When spring is in the air, thoughts of bikes cloud the mind.
UAA has announced a bike share program as a way to help students get around campus more easily.
Though I wonder how successful this will be.
I hope that it is a huge success and that the bikes get used every day. But I just don’t know. It seems that there are a lot of barriers, besides just access to bikes, that prevent people from choosing the bike as a form of transport.
There’s the cool factor, for sure. Once one is old enough to drive a car, the bike becomes terminally uncool. Then there is the sweat factor. Some folks can’t help but work up a sweat even just walking from their car to the air-conditioned confines of wherever it is they happen to be. There’s also the presentation barrier. Riding a bike, even one with fenders, can result in one getting spotted with mud, fecal matter, or other less than savory road debris. This is, as we know, generally not considered appropriate business dress.
However, the program has a real chance of success. The campus is already doing some cool stuff for cyclists, such as installing a number of helping hand bike repair stations across campus. This is just another way of getting the visibility of biking as a transport option into the community’s mind. Likewise, it is a student-initiated and lead effort, which should increase the buy-in from most of the target users. It’s coming from peers rather than the man. Damned the Man!
There are already a fair number of cyclists on campus. There is always a bit of fear when parking a bike on campus as it seems that more bikes get stolen from there than elsewhere in the city. However, with the bike share it may end up that bikes are more secure across campus for the simple fact that there should be more traffic around the bike racks and awareness of bikes on campus. Good things. Good things.
My fear, though is that the bike share bikes will get abused by drunk frat-boy types, left in the woods, and co-opted by the homeless. Which I guess wouldn’t be all that bad. The homeless could use good bikes and the fewer drunk frat boy types to get their transcripts released, well, the better. Or at least a good source of funds to perpetuate the program. Though it sounds like the base plan is solid and should dissuade people from being morons, unless they are predisposed. In fact, I have a strong suspicion that the bikes will only be checked out by those who will take care of them because, really, who wants to give the school any more money if they don’t have to? Tying the check-out to the student or faculty member’s ID is a great way to ensure that the bikes are safely used and stored.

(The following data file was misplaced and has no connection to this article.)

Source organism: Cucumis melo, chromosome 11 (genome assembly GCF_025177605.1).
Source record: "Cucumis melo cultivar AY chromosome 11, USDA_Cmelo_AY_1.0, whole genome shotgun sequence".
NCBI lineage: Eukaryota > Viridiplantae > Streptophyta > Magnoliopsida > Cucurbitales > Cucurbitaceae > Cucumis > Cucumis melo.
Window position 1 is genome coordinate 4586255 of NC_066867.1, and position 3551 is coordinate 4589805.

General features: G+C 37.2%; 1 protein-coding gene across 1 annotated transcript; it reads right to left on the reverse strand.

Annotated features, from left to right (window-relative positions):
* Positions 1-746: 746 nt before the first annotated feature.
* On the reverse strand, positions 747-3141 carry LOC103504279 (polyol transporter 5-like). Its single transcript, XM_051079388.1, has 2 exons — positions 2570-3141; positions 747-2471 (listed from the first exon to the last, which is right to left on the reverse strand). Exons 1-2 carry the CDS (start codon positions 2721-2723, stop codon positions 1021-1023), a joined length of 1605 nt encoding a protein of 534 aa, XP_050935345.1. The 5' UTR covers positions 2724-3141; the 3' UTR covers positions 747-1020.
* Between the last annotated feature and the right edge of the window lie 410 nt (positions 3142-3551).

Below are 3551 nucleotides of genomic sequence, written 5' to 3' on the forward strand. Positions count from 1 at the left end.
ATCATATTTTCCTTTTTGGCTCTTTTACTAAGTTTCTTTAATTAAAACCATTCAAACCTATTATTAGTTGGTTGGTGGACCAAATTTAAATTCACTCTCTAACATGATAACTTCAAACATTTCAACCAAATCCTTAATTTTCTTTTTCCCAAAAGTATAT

No, the bikes getting abused, stolen, or otherwise treated badly is not my biggest concern. My biggest concern is that these bikes won’t get used at all and the program will fall by the wayside.
I think there is a general sense that if you build it they will come. Lord knows how many projects have started based on that single belief. And some succeed. But with biking, or any physical activity, it seems much more that those who are interested in doing it already do it.
I hope I’m wrong and that this program fills a gap on campus. I hope that the next time I teach a class on campus that I see yellow bikes all over the place. I hope that the program can thrive and grow. I hope that the bikes lead to less parking congestion, though I’m not really sure about how that would work as I’ve never tried to park on campus and there used to be plenty of bike parking. I hope the yellow bikes get the hell ridden out of them.
I really do.
I’d love to see it work for the campus. And if the proof of concept works, it might just spur some folks at the muni to look at bike shares such as are taking off in New York, Washington DC, and most European cities of any note. Here’s the thing — if we can get even a small portion of the valley commuters to park in centralized locations and bike the last mile, we can reduce congestion, reduce road maintenance costs, and have a generally healthier population.
Likewise, with the tourists we get here, wouldn’t a bike share be a good way for them to move around and see the city? Even city residents could benefit by also being able to bike their last mile. The central concept is to have bike kiosks at enough locations so — say I need to go from REI to Barnes and Nobel — why drive? Grab a bike out of the rack, ride it to B&N, drop it in the rack there, then grab another bike to head over to Moose’s tooth before heading back to REI to pick up my car.
There are plenty of reasons that bike shares won’t work. Naming those is easy. That said, they work elsewhere, so why not here? I’ll watch the UAA program with interest to see how it turns out.
Maybe, just maybe, it will show that there is a market and desire for this type of transportation service.